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I always had a longing to be around aviation having a Father that worked for Aerospace Engineering and being stationed at the local airport (Easterwood, College Station, TX) where I grew up, but never ventured into the actual flying part of it. Had a flight in a friend's plane (Archer I believe) 3 years ago and got to take the yoke for a bit, WHAT A FEELING!!!It was all I could talk about afterwards. I had just bought my first PC for Rainbow Six and my sister, for Xmas got me CFS2 and I have been addicte.., um, hooked on simming ever since!! Regards, Michaelhttp://mysite.verizon.net/res052cd/mybannercva1.jpgCalVirAir International VAwww.calvirair.comCougar Mountain Helicopters & Aviationwww.cgrmtnhelos.com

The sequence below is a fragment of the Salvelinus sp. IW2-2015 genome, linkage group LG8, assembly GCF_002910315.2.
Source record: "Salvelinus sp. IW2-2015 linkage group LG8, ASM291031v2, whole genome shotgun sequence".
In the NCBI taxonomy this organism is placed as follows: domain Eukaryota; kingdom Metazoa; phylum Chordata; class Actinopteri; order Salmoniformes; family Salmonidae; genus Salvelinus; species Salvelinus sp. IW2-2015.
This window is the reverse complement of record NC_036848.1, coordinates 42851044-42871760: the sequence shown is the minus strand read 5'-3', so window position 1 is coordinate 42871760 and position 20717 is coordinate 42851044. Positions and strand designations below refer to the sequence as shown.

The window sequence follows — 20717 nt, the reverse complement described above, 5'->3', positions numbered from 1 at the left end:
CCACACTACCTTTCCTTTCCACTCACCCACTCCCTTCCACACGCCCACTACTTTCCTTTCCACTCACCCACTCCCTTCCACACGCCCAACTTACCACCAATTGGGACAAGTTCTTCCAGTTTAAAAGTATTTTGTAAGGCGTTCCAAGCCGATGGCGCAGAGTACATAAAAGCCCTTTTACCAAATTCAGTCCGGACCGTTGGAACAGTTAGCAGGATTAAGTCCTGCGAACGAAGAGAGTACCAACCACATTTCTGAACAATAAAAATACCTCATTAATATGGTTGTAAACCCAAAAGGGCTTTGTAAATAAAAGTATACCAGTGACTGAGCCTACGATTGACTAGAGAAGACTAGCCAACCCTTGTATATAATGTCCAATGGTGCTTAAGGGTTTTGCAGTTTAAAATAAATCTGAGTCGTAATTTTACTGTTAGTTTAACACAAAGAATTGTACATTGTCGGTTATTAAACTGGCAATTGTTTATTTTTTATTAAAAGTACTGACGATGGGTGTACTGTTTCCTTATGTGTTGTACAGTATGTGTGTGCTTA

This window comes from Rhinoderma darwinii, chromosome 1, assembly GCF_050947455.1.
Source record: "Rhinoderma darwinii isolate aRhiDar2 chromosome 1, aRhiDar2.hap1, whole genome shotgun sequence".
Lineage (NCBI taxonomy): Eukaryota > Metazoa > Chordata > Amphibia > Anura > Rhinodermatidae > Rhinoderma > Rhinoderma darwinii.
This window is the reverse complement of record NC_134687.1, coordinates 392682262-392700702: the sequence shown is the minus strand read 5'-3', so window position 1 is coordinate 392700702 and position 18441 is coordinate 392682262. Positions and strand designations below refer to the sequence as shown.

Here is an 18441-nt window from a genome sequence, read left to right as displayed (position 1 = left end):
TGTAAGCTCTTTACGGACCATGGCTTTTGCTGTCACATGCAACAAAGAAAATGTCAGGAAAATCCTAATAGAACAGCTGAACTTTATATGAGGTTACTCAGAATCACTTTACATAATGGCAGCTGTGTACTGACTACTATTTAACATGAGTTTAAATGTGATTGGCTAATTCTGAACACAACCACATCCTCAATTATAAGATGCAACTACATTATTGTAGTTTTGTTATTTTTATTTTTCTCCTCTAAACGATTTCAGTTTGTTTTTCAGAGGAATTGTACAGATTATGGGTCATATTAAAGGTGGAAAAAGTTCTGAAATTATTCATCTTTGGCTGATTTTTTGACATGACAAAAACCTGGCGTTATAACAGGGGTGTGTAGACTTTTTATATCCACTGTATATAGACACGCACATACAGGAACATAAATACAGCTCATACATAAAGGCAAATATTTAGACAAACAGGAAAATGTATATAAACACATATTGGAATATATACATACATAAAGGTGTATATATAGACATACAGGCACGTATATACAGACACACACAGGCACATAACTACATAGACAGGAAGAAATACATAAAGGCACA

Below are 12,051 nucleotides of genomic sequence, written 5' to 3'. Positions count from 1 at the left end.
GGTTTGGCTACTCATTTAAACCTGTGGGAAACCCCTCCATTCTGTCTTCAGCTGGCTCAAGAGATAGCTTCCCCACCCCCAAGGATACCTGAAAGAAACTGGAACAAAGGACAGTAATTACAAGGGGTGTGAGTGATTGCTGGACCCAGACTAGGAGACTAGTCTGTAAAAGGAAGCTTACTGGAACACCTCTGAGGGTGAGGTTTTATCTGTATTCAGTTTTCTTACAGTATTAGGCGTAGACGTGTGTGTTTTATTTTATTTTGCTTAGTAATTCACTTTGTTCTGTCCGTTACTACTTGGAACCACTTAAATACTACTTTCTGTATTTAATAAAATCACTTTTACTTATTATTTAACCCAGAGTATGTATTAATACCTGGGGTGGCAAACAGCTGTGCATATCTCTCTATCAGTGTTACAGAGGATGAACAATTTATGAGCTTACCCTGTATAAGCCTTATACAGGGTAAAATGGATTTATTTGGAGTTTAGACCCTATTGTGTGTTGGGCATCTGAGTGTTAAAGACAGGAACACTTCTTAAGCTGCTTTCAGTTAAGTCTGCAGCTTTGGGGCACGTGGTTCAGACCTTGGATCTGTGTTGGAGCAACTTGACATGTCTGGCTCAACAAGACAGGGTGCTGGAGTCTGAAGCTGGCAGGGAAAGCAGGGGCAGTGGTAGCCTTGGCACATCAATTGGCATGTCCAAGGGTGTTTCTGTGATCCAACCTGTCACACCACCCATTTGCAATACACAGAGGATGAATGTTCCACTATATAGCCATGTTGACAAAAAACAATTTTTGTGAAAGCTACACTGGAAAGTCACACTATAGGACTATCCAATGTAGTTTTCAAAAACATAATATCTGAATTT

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What got me into flight simulation was a picture of the globe at the back of the box of MSFSim 5.1., claiming if I bought the thing, I could fly round the world. And I thought to myself, "And a computer game can do THAT?!"So I was still sceptical of how they can put the world into a CDRom and after a few months learning about vors and the basics, I decided to test it by flying from Singapore to Thailand to see how accurate the whole thing was. All I had was an atlas, a protractor and a long ruler. I somehow manage to get Bangkok's airport's ATIS (think it was on the cdrom), and used the protractor to measure the angle between the 2 countries. I took off from Singapore's Changi not knowing whether I would reach anywhere since I had only a bearing and an ATIC freq. The sudden faint crackle of Thailand's atis was the most incredible thing in the world. 5.1's claims were right, this thing really works!And when I was in the army, they charted a 747-400 to take us to Taiwan for exercises, and I had the fortune to sit in first class for free. Not satisfied with playing around with the huge reclining seat, I walked up the stairs and wanted to look around the cockpit. A young pilot came out and we started talking...waypoints, navigation,....and I just couldn't believe it, I was holding a fasinating conversation with a pilot all because I had been playing this interesting little computer game...:)I haven't played for quite a while since FS2000, forgotten most of the stuff... will be getting COF though.